Section 3 provides for congressional oversight of certain U.S. activities in relation to IMF. It amends section 5 of the Bretton Woods Agreements Act to prohibit U.S. representatives to the IMF from proposing a par value for the U.S. dollar and from voting to approve the establishment of any additional trust fund whereby resources of the IMF would be used for the special benefit of a single member, or
of a particular segment of the membership of the Fund, unless Congress authorizes such action by law.
See also H. Rept. 94-1284 and S. Repts. 94-1148 and 94-1295. For statement by the President on signing P.L. 94-564, see Weekly Compilation of Presidential Documents, Vol. 12, No. 43, Oct. 25, 1976, p. 1547.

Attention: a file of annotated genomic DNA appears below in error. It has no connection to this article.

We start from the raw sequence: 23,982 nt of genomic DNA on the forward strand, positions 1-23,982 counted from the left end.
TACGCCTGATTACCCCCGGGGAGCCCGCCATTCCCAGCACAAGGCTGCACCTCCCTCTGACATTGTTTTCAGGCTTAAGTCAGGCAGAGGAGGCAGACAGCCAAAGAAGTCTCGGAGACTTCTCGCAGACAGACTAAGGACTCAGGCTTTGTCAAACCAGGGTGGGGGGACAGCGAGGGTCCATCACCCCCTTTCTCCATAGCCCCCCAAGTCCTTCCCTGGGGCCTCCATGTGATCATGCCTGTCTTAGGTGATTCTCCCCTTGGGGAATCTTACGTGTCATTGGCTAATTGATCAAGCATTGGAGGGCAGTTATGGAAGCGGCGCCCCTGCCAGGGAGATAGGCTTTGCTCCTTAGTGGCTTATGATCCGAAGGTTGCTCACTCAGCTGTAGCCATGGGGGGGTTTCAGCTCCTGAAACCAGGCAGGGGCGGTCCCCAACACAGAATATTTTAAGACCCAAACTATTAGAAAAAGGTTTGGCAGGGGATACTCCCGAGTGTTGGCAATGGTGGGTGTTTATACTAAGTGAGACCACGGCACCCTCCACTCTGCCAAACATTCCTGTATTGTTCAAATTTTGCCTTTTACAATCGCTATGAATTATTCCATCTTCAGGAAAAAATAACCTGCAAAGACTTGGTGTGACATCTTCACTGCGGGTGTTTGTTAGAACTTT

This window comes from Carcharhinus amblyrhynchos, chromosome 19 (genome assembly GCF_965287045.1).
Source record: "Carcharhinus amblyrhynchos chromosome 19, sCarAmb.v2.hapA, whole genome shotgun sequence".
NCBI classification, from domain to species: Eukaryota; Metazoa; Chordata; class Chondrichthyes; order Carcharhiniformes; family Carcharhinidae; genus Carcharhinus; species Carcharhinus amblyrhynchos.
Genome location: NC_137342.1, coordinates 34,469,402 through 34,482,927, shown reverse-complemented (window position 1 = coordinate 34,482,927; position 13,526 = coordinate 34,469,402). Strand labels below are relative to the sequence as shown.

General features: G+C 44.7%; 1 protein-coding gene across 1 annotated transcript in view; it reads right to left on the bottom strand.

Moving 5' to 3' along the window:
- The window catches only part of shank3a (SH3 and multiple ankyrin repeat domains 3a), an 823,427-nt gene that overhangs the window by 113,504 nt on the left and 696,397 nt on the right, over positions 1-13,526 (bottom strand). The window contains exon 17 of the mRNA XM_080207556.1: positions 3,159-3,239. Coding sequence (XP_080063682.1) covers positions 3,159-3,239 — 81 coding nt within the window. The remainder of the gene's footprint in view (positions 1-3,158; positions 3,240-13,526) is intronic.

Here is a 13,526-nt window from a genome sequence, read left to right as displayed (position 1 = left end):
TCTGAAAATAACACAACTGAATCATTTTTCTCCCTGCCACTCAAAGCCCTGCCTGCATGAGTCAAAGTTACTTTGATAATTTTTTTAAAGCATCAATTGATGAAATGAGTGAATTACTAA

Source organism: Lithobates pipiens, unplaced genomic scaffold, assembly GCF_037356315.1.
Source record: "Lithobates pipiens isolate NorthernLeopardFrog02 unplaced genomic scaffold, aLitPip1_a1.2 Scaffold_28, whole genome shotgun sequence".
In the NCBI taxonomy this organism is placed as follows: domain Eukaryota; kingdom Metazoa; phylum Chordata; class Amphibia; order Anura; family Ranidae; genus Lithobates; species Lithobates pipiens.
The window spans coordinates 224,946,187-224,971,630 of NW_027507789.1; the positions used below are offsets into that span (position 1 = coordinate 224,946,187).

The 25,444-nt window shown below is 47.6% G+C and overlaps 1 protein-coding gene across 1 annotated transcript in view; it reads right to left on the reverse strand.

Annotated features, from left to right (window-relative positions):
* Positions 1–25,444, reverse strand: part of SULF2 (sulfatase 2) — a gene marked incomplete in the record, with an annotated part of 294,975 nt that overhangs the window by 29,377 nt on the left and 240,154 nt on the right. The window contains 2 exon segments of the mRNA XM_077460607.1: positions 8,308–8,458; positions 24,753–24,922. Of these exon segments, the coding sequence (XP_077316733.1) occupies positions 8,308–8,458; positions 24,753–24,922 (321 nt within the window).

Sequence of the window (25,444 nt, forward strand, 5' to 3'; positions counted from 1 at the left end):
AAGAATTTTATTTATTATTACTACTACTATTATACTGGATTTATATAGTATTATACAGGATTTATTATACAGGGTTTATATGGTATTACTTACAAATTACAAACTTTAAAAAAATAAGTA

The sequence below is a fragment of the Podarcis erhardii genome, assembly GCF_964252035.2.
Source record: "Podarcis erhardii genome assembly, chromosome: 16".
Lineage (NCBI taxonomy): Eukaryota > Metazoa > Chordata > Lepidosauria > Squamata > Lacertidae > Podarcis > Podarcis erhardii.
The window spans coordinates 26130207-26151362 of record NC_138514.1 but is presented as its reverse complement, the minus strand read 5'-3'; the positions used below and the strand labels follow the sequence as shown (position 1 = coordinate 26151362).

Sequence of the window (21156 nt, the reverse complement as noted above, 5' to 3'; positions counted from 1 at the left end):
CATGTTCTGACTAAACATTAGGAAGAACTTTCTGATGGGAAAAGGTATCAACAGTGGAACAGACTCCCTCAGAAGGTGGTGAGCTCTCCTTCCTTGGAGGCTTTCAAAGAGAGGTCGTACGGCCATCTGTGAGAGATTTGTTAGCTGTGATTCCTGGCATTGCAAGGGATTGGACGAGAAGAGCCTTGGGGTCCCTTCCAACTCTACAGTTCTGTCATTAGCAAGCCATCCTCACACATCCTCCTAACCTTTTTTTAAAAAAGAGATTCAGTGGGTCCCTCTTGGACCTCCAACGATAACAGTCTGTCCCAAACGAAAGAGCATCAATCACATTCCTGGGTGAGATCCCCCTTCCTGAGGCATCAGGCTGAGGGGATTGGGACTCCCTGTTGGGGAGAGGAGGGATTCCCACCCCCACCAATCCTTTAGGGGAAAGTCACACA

In Truong Xuan Truc v. United States, 212 Ct. Cl. (slip opinion of November 17, 1976), the U.S. Court of Claims construed the phrase "legal rate of exchange" in the payment clause of the contracts between ten South Vietnamese contractors and the defendant acting through the U.S. Department of the Navy.
The rate of exchange system prevailing in South Vietnam during the period of December 29, 1966, to August 28, 1967, when the contracts in question were negotiated, was described by the Court of Claims as follows: